Roles of Calreticulin and Calnexin in Myeloperoxidase Synthesis

  • William M. Nauseef
Part of the Molecular Biology Intelligence Unit book series (MBIU)


Polymorphonuclear leukocytes (PMNs) represent the essential cellular component of acute inflammation. As such, PMNs mediate a wide array of functions critical for effective antimicrobial activity and integral for noninfectious proinflammatory events. PMNs contribute to normal host defense using cellular responses that include reactive oxygen species, an array of granule enzymes, and many directly cytotoxic antimicrobial proteins. The potency of the oxygen-dependent system is amplified by the action of myeloperoxidase (MPO), a glycosylated hemeprotein located in the PMN azurophilic granule. Under normal circumstances, MPO synthesis is restricted to the promyelocyte stage of myeloid development in the bone marrow. The molecular chaperones calreticulin, calnexin, and ERp57 each interact with normal MPO precursors during their biosynthesis in the ER. The mechanisms for these associations and the basis for their selectivity are not known. Not only do these chaperones participate in normal MPO biosynthesis, but they also contribute to “quality control”, demonstrated by their prolonged association with mutant species of MPO. However, not all MPO mutants are handled in an identical fashion, indicating that the chaperones have the capacity to be selective in their interactions. Understanding the structural basis for these interactions, both with normal and aberrant MPO species, and the functional implications of these apparently selective associations should provide important insights into the role of molecular chaperones in normal protein folding and quality control in the ER.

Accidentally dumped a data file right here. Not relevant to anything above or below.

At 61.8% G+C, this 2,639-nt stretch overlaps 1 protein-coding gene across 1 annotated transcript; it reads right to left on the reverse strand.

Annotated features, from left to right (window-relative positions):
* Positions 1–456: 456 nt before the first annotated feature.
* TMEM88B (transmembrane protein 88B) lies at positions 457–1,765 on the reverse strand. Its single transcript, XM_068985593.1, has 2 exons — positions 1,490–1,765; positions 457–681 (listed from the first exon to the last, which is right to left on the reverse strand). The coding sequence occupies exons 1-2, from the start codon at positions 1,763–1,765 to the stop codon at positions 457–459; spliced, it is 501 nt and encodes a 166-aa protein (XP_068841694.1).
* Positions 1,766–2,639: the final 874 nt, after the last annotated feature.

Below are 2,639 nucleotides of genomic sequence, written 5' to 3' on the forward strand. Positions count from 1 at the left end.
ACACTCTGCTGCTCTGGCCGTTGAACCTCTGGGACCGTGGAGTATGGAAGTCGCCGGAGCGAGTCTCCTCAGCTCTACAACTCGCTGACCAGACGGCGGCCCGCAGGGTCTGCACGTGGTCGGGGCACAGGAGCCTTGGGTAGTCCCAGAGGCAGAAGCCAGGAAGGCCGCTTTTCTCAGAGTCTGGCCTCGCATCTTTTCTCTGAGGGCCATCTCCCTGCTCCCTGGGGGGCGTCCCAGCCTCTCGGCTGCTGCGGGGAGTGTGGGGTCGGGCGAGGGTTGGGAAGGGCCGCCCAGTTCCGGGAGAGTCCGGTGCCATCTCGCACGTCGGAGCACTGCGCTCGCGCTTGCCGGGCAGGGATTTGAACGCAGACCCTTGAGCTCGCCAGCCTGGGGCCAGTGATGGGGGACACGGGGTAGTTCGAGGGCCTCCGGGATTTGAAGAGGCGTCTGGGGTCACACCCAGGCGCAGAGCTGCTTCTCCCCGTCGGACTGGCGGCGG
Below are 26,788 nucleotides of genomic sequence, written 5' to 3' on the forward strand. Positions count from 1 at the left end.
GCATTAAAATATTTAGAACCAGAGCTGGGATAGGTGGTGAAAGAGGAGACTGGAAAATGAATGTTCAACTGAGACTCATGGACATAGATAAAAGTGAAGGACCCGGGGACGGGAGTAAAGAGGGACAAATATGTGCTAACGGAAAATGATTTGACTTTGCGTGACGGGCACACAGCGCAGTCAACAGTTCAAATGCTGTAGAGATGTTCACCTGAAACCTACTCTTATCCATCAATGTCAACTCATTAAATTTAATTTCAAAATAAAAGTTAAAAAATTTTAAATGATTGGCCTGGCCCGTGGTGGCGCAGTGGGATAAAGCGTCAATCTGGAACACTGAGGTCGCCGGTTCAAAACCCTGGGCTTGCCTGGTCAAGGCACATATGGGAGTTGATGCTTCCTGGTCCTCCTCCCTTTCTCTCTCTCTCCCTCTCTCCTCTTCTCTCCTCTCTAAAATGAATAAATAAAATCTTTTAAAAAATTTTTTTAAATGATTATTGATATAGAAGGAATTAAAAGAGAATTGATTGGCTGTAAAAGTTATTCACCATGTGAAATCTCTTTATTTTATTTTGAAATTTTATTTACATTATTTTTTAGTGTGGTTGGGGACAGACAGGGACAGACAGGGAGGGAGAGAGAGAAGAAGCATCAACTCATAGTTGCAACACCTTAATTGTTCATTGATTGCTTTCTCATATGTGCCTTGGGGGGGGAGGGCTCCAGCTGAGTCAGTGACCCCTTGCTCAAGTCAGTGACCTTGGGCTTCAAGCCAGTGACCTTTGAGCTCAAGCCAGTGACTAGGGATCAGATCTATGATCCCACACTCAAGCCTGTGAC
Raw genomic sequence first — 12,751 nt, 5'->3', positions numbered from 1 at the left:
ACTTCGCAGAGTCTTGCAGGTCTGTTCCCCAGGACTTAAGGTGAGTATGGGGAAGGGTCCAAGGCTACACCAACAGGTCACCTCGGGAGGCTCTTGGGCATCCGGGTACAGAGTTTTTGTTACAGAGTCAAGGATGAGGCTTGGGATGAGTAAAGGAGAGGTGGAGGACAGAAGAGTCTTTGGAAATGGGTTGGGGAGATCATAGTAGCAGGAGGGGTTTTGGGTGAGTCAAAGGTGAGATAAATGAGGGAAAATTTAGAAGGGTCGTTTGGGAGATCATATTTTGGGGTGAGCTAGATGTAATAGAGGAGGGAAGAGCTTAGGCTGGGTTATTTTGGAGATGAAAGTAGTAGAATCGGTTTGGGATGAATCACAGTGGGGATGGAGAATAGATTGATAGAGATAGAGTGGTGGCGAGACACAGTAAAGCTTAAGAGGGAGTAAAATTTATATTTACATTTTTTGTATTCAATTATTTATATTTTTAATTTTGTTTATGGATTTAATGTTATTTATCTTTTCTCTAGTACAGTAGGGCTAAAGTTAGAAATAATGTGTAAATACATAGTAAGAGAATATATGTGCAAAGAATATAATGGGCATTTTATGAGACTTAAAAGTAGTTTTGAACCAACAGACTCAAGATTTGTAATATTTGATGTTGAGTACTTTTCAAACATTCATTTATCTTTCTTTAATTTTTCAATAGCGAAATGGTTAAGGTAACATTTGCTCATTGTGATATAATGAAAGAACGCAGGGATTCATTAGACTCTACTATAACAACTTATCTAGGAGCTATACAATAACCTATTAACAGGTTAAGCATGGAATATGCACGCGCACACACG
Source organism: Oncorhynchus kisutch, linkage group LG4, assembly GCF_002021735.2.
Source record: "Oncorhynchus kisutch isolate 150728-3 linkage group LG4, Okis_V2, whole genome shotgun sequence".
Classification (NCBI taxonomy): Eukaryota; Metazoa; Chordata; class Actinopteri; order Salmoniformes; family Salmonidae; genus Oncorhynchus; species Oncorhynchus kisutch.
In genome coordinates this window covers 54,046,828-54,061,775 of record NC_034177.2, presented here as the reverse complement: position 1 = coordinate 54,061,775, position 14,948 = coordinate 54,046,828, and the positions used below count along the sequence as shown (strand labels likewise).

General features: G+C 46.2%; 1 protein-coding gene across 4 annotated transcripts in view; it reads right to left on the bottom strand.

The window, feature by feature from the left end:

Molecular Chaperone Microsomal Triglyceride Transfer Protein Azurophilic Granule Heavy Subunit Promyelocyte Stage 
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© Springer Science+Business Media New York 2003

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  • William M. Nauseef

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